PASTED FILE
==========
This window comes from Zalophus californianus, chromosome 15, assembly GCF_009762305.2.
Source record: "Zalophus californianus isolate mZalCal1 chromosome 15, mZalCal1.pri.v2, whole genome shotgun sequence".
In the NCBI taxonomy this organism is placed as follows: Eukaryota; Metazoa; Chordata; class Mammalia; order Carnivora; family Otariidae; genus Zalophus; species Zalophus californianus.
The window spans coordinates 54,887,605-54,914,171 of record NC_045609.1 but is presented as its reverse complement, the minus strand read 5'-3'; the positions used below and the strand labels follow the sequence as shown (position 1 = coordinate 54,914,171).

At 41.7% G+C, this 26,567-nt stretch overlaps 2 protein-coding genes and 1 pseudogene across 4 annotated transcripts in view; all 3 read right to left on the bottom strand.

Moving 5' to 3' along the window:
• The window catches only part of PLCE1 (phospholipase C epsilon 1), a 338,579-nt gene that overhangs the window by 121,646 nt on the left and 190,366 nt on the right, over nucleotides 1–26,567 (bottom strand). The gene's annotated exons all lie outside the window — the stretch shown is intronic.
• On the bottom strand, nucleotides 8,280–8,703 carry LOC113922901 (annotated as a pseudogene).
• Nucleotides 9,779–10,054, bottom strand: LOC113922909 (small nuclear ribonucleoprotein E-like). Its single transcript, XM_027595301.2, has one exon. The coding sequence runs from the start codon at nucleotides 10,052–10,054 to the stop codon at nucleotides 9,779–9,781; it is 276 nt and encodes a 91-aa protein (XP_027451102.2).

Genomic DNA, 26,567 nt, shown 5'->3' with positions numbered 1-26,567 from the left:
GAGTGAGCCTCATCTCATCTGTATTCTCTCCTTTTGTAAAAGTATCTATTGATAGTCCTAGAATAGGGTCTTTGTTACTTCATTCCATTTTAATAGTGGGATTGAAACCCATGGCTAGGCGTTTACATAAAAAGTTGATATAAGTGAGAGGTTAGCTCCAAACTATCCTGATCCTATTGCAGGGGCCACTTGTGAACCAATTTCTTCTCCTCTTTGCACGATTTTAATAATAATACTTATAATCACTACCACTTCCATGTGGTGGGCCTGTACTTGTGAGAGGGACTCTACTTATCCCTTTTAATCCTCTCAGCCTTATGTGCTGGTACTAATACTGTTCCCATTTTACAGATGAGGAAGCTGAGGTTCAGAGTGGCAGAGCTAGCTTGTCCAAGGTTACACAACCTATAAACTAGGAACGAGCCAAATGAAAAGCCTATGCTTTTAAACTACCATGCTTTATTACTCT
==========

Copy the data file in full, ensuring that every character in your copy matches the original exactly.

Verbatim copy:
This window comes from Zalophus californianus, chromosome 15, assembly GCF_009762305.2.
Source record: "Zalophus californianus isolate mZalCal1 chromosome 15, mZalCal1.pri.v2, whole genome shotgun sequence".
In the NCBI taxonomy this organism is placed as follows: Eukaryota; Metazoa; Chordata; class Mammalia; order Carnivora; family Otariidae; genus Zalophus; species Zalophus californianus.
The window spans coordinates 54,887,605-54,914,171 of record NC_045609.1 but is presented as its reverse complement, the minus strand read 5'-3'; the positions used below and the strand labels follow the sequence as shown (position 1 = coordinate 54,914,171).

At 41.7% G+C, this 26,567-nt stretch overlaps 2 protein-coding genes and 1 pseudogene across 4 annotated transcripts in view; all 3 read right to left on the bottom strand.

Moving 5' to 3' along the window:
• The window catches only part of PLCE1 (phospholipase C epsilon 1), a 338,579-nt gene that overhangs the window by 121,646 nt on the left and 190,366 nt on the right, over nucleotides 1–26,567 (bottom strand). The gene's annotated exons all lie outside the window — the stretch shown is intronic.
• On the bottom strand, nucleotides 8,280–8,703 carry LOC113922901 (annotated as a pseudogene).
• Nucleotides 9,779–10,054, bottom strand: LOC113922909 (small nuclear ribonucleoprotein E-like). Its single transcript, XM_027595301.2, has one exon. The coding sequence runs from the start codon at nucleotides 10,052–10,054 to the stop codon at nucleotides 9,779–9,781; it is 276 nt and encodes a 91-aa protein (XP_027451102.2).

Genomic DNA, 26,567 nt, shown 5'->3' with positions numbered 1-26,567 from the left:
GAGTGAGCCTCATCTCATCTGTATTCTCTCCTTTTGTAAAAGTATCTATTGATAGTCCTAGAATAGGGTCTTTGTTACTTCATTCCATTTTAATAGTGGGATTGAAACCCATGGCTAGGCGTTTACATAAAAAGTTGATATAAGTGAGAGGTTAGCTCCAAACTATCCTGATCCTATTGCAGGGGCCACTTGTGAACCAATTTCTTCTCCTCTTTGCACGATTTTAATAATAATACTTATAATCACTACCACTTCCATGTGGTGGGCCTGTACTTGTGAGAGGGACTCTACTTATCCCTTTTAATCCTCTCAGCCTTATGTGCTGGTACTAATACTGTTCCCATTTTACAGATGAGGAAGCTGAGGTTCAGAGTGGCAGAGCTAGCTTGTCCAAGGTTACACAACCTATAAACTAGGAACGAGCCAAATGAAAAGCCTATGCTTTTAAACTACCATGCTTTATTACTCT